DETROIT (WWJ) – Despite low opinions of the nation’s schools, Americans rate their public school teachers more highly now than they have in the past, according to the 2011 annual Phi Delta Kappa International/Gallup Poll of the public’s attitudes toward public schools.

More than 70 percent of Americans say they have trust and confidence in the men and women who are teaching in public schools. Sixty-nine percent of Americans give public school teachers in their community a letter grade of an A or B, compared to only 50 percent in 1984.

While the public feels positive about teachers in their communities, it has a less favorable opinion of others involved in education, particularly governors and teacher unions. In fact, nearly one in two Americans believes that teacher unions hurt public education. Despite that, slightly more than half of Americans side with teacher union leaders in disputes with governors over collective bargaining.

Although Americans clearly have concerns about education issues, when the poll asked Americans whether they would encourage the brightest person they know to become a teacher, three of four said that they would. Sixty-seven percent also said they would like to have a child of theirs choose a public-school teaching career, and 76 percent believe we should be actively recruiting our high-achieving high school students to consider teaching as a career.

“This year’s PDK/Gallup poll shows that Americans believe the key to good schools is high-quality teachers. Interestingly, they have mixed opinions whether state governors or education leaders are the ones who can better ensure that our schools provide the quality they expect,” William Bushaw, executive director of PDK International, said in a release.

The 2011 poll also reveals that Americans’ opinions of President Obama’s national education efforts have improved, increasing seven points from last year. Forty-one percent of Americans would give the president a letter grade of an A or a B for his support of public schools, close to what he received his first year in office. The public also continues to approve of Obama’s support of charter schools; 70 percent favor the idea — the highest level of approval in the past 10 years.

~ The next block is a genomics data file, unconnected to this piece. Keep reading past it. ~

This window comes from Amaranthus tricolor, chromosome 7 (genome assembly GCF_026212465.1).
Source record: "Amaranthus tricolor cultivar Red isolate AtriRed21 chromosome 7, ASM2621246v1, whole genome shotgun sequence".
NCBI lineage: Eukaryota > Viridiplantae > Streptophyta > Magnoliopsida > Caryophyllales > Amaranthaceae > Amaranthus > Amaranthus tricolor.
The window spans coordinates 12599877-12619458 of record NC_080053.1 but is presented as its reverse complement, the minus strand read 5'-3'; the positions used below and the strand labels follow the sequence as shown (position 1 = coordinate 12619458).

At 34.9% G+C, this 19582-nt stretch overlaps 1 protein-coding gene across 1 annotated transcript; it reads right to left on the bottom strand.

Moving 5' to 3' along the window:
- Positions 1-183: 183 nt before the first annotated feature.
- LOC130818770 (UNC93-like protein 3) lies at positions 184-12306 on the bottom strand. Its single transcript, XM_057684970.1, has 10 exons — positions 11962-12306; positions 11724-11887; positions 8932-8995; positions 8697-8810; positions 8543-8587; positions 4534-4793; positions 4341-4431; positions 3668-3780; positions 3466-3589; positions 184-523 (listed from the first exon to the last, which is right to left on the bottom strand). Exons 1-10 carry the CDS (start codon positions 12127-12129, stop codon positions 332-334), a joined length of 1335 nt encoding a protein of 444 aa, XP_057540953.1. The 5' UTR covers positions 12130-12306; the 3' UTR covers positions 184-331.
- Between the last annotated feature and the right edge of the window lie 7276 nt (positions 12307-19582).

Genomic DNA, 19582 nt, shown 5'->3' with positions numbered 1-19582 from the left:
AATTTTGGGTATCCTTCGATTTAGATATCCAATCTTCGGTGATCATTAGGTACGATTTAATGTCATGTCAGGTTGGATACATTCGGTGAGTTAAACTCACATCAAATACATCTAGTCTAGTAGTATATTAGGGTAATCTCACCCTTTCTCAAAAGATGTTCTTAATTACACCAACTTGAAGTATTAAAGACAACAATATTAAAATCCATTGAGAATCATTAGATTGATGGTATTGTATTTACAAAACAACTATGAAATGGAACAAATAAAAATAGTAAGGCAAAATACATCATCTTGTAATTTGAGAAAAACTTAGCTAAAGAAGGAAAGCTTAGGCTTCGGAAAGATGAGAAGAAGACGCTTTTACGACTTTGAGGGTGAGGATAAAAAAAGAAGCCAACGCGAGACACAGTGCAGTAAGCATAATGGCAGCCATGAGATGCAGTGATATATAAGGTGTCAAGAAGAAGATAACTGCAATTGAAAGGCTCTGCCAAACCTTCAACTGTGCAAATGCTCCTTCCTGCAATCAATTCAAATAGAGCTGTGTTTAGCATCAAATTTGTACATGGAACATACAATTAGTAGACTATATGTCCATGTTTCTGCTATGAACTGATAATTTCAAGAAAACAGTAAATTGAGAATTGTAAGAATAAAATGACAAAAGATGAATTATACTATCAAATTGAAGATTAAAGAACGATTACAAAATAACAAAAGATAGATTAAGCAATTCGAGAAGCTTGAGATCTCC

Additionally, Americans increasingly support school choice, or allowing students and parents to choose which public schools to attend in their community regardless of where they live. On the other hand, vouchers received their lowest approval rating in the last 10 years, with only one of three Americans in favor of allowing students and parents to use public money to pay to attend a private school.

Other key findings:

  • Funding is the biggest problem facing schools. Thirty-six percent of Americans believe that lack of financial support is the biggest problem facing schools.
  • Teacher salaries and layoffs should be based on multiple factors. Consistent with past findings, Americans believe teacher salaries should be based on multiple factors, including advanced degrees, experience, and the principal’s evaluations of the teacher. Students’ scores on standardized tests were rated as least important. Similarly, Americans believe that school districts should use multiple factors to determine which teachers should be laid off first, rather than basing it primarily on seniority (last hired, first fired).
  • Americans are conflicted over whether standardized test scores should be published. Some newspapers are releasing information about how the students of individual teachers perform on standardized tests. When asked whether they were in favor of or opposed to this practice, Americans were equally split, with 51 percent favoring it and 48 percent opposing it.
  • College is important but doesn’t guarantee readiness. College graduates are considered most ready for the world of work. However, not all Americans believe that a college degree is sufficient for readiness.

PDK, a global association of education professionals, has conducted this poll with Gallup annually since 1969. The poll serves as an opportunity for parents, educators, and legislators to assess public opinion about public schools. The 2011 findings are based on telephone interviews conducted in June 2011 with a national sample of 1,002 American adults. For more details, click here.

  1. Barry Blauer says:

    One grade makes no sense. The broad brush talking about schools ignores the big differences between school districts. We need to identify what works in the better ones and try to see if we can improve the poorer ones.

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